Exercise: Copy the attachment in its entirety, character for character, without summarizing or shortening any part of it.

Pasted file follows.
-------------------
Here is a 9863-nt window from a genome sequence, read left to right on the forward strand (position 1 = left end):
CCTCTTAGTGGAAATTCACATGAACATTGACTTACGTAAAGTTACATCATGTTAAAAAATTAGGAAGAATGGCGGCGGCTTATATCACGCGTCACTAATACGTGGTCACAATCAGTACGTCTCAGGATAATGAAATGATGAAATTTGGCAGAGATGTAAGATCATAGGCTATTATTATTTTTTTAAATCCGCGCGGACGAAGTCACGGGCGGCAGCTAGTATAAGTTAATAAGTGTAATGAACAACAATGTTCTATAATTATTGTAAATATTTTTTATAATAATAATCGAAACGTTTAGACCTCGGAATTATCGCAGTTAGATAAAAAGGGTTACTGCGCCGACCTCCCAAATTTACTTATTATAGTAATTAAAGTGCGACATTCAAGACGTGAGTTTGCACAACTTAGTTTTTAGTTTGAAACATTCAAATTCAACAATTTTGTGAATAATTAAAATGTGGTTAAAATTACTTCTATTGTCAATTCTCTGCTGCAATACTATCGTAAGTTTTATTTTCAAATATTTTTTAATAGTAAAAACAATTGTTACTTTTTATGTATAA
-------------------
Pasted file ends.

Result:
Here is a 9863-nt window from a genome sequence, read left to right on the forward strand (position 1 = left end):
CCTCTTAGTGGAAATTCACATGAACATTGACTTACGTAAAGTTACATCATGTTAAAAAATTAGGAAGAATGGCGGCGGCTTATATCACGCGTCACTAATACGTGGTCACAATCAGTACGTCTCAGGATAATGAAATGATGAAATTTGGCAGAGATGTAAGATCATAGGCTATTATTATTTTTTTAAATCCGCGCGGACGAAGTCACGGGCGGCAGCTAGTATAAGTTAATAAGTGTAATGAACAACAATGTTCTATAATTATTGTAAATATTTTTTATAATAATAATCGAAACGTTTAGACCTCGGAATTATCGCAGTTAGATAAAAAGGGTTACTGCGCCGACCTCCCAAATTTACTTATTATAGTAATTAAAGTGCGACATTCAAGACGTGAGTTTGCACAACTTAGTTTTTAGTTTGAAACATTCAAATTCAACAATTTTGTGAATAATTAAAATGTGGTTAAAATTACTTCTATTGTCAATTCTCTGCTGCAATACTATCGTAAGTTTTATTTTCAAATATTTTTTAATAGTAAAAACAATTGTTACTTTTTATGTATAA